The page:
What Perl Could Learn from Java WARs

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A business partner convinced me to work on a short-term Java web programming contract with him, and the details were right. (My most recent Java programming experience was an experimental project for a very large middleware company a couple of years ago that gave them a lot of information at the cost of a lot of frustration.)

The experience has been enlightening.

One bright spot is Java's notion of web deployment. It has its obvious flaws, but it has obvious benefits. You gather all of the artifacts necessary for your project: XML files, JAR files (bundles of Java libraries), web templates, the classes you've written, and other resources, all in the appropriate subdirectories governed partly by convention and partly by a manifest file. Your deployment process bundles everything up in to a WAR file (a web archive). Then you dump this WAR file into an application server.

Compare that to another project I delivered recently where I sent a CPAN-style distribution tarball to a (much more technically savvy) client, who set about installing dependencies from the CPAN (where Module::Install couldn't get the job done) and from yum, where you don't want CPAN installing, for example, PostgreSQL for you.

Granted, I could have used a tool such as Shipwright to bundle my code, but I didn't. For better or worse, CPAN-style distribution is awfully common.

Imagine instead if I could have bundled everything up into a single WAR-style file which a hypothetical Perl web application server could deploy.

Java achieves this in at least two ways. First, Java wants to own the world—Java does have bindings to native code, but the Java desire to have pure-Java everywhere tends to encourage people to write pure-Java code where Perl hackers might write XS. (XS means you have to compile native code on the target deployment platform.) Someday perhaps Perl 5 can reduce its reliance on XS.

Second, Java application servers also have the advantage of a stronger memory separation between different applications running on a single JVM. Some of this is due to the static nature of the Java language. When you can resolve all references within an application at load time, you don't have to look things up by strings in a global directory. (Of course, you do have to be clever in your VM design to allow runtime reflection, so the implementation of the VM is also important.)

Plack offers a way around this. Imagine a Perl app server based on Plack to which you can deploy multiple applications. The app server could start multiple independent backends—even so far as having multiple installations or at least library directories for each application, as necessary—to use Unix process separation to achieve this memory separation.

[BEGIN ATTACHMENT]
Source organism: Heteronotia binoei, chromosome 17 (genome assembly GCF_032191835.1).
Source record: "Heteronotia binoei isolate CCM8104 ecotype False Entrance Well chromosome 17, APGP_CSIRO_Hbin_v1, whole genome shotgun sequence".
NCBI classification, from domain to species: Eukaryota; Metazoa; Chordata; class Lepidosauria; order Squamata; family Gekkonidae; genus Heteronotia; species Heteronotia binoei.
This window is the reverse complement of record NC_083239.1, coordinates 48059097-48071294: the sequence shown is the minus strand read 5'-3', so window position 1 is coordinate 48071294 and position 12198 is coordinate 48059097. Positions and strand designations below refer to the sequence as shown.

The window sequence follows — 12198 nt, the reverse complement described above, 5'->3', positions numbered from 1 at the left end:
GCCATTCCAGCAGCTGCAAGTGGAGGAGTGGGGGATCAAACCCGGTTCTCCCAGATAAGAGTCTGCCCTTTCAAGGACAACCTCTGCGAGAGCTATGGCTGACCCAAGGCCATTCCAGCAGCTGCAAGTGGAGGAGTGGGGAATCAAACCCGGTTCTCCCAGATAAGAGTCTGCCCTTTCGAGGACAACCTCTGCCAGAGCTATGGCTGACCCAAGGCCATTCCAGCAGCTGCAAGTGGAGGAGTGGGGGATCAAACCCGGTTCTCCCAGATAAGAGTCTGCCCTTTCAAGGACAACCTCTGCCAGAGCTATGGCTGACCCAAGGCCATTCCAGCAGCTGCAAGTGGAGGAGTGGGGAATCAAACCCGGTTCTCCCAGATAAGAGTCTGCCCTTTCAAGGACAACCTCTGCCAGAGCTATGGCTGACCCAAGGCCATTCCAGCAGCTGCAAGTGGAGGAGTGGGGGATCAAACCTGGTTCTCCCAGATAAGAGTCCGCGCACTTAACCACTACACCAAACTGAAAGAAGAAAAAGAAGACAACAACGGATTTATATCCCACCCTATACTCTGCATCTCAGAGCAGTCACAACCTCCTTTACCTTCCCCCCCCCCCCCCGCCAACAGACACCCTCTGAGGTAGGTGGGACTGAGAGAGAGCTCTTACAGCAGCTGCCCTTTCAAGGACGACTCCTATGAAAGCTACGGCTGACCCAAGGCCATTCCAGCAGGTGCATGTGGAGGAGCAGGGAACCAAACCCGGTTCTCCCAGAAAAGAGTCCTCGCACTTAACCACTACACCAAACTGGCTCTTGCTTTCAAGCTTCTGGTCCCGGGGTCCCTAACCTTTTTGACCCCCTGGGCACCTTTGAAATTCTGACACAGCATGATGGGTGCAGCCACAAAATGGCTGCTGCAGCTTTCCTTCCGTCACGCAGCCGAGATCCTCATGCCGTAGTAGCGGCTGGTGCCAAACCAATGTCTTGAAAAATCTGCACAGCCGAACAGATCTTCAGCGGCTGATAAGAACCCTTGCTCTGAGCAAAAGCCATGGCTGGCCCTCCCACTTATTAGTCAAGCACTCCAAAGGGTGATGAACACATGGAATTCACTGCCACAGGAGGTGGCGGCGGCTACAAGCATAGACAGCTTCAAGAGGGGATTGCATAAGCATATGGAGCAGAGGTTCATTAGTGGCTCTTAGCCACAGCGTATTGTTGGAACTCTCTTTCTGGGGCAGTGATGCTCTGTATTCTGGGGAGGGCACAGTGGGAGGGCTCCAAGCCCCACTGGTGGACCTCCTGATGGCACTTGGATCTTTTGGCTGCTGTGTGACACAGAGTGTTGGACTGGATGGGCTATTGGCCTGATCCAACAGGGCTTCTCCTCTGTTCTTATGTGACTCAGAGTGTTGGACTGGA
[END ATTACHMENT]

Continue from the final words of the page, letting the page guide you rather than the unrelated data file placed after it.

Such an approach would still likely use less memory than Java.

Make the Plack app server a reverse proxy capable of serving static files and SSL and redirecting invalid requests and you might have something really exciting. (Make it cloud aware and give me a 10% equity stake.)

These are idle musings, and the Java ghetto doesn't tempt me to ditch the world of Perl for a work life full of beans and mappers and inversion of control governed by there's-no-angle-bracket-shortage-in-this-sea-of-XML—but even in that mess, there are still some good ideas worth borrowing, buffing, and bettering.

7 Comments

It seems to me the thing that is missing in the perl case is a cute name for the functionality. Those who deploy perl code to apache webservers have been doing it as a hierarchy of files containing code, templates, resources & such for years. One of the places we stumble is the boundary between what we expect to be on the server and what we have in our code. The other thing we stumble on is TIMTOWTDI. Maybe it is time for a self appointed BDFL to tell us The One Right Way.

I've deployed plenty of code as a big bundle of resources too, but having only one (admittedly large archive) file to send to the server to install--without having to install my code's dependencies explicitly on the server--is an advantage.

Don't we already have something similar like PAR (Par::*, Apache::PAR::Static) or, to a lesser extent, FatPacker?

Apache::PAR is IMHO a nice approach but works only with Apache... I'd love to have something that works with any *CGI capable HTTP Server (for example lighttpd).

And yes, chromatic, I totally agree with you about everything in this posting. Thanks for putting it together!

I have tried to publish my applications as a set of distributions on a private mini cpan, and deploy from there via normal cpan shell installs on the production server. This turned out to be more difficult than expected with Catalyst apps, but not impossible (use File::ShareDir to store contents of the 'root' folder, and a subclassed ConfigLoader to get to the config file).

Ok, this is what you get when Plack meets PAR. ZOMG!
https://github.com/miyagawa/Plack-App-PAR

(Note that i whipped this up in half an hour, and could have serious limitations and bugs :D)

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This page contains a single entry by chromatic published on March 23, 2011 10:38 AM.

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